Organization. Goodwill Industries of Southwest Florida Industry. Nonprofits Key. Applying business strategies to boost charitable endeavors.
Most businesses wouldn't expect a nonprofit organization to muscle in on their turf, but that's because they haven't met Goodwill Industries of Southwest Florida yet.
Executives with the nonprofit, many of them with impressive private-sector experience, have thrust the charity into businesses such as vending machines, janitorial services and document shredding. They've done it using creative financing and by applying corporate rigor to their operation.
As a result, Fort Myers-based Goodwill Industries of Southwest Florida hit $34 million in revenues last year and could post $40 million this year, an 18% increase, says Chief Financial Officer John Doramus. Revenues are up more than threefold from $9.5 million in 2003.
Doramus spent more than two decades as a financial executive in the hospital business and another 14 years in international finance. The man who hired him, President and CEO Tom Feurig, ran a hospital system with a $300 million budget. Chief Operating Officer Rick Evanchyk was vice president of finance for all 1,500 Kmart stores west of the Mississippi totaling $15 billion in sales. “This is an eclectic group,” Feurig acknowledges.
It's not money that attracted them to the jobs. “Some people call it a step down,” says Feurig. “I call it a step back.”
Feurig says the trick to hiring seasoned executives without the promise of a big salary is to identify them when they sour on the corporate world and seek greater meaning to their lives. “You catch people at different times in their lives,” he says. “You'll be a difference-maker,” Feurig promises.
Feurig, who joined Goodwill 10 years ago, says he needed to hire experienced professionals to boost Goodwill's charitable mission: to assist disabled and low-income people with job training, housing and other services in a five-county area that includes Charlotte, Collier, Glades, Hendry and Lee counties.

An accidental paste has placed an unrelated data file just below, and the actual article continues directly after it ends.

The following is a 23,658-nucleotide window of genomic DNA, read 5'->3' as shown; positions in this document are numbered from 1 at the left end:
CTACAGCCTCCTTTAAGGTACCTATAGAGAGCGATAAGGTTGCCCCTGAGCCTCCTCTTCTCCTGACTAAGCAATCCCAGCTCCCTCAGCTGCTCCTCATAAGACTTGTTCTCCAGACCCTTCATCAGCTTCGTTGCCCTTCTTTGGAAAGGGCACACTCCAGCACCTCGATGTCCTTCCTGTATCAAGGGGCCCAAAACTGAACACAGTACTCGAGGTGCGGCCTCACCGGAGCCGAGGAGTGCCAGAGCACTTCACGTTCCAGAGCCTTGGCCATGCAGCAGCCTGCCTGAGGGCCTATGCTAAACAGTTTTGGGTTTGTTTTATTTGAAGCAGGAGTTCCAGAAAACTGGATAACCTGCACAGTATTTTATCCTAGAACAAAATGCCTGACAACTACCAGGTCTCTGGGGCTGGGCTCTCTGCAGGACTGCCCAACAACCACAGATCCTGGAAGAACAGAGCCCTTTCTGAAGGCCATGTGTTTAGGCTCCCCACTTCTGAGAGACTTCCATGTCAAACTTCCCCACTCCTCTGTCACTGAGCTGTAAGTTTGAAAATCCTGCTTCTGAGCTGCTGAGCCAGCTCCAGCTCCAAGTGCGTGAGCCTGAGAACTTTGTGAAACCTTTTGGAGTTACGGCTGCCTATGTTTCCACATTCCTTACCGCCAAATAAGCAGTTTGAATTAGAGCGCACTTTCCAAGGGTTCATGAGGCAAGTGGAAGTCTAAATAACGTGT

Last year, Goodwill helped 37,000 people in Southwest Florida, more than double the 16,000 people just three years ago. It employs nearly 900 people and operates 29 retail stores, making it one of the top employers in the region.
Goodwill is well known for its retail stores, but Feurig has sought to diversify the charity's sources of revenues. “You can't strictly rely on retail,” he says.
For example, Goodwill bought a vending-machine company last year for $1.8 million that Doramus says will employ as many as 20 people within two years. The company has a fleet of trucks, 360 vending machines and 300 accounts, making it the second-largest vending-machine operator in the region.
Goodwill also has more than 300 accounts in its shredding business, including clients such as the Internal Revenue Service. Meanwhile, its janitorial business is growing, too, as it seeks to grow beyond caring for its own stores.
When he talks with prospective customers, Feurig says he emphasizes the fact that Goodwill employs disabled people to win new business. “Most businesses have a heart,” Feurig says.
Other nonprofits are clients, too. Goodwill has established an extensive back-office operation to support its businesses in areas such as information technology, facilities management, accounting and human resources. It is now offering those services to smaller nonprofits that can't afford to have those services in house. “We're big on collaborating,” Feurig says.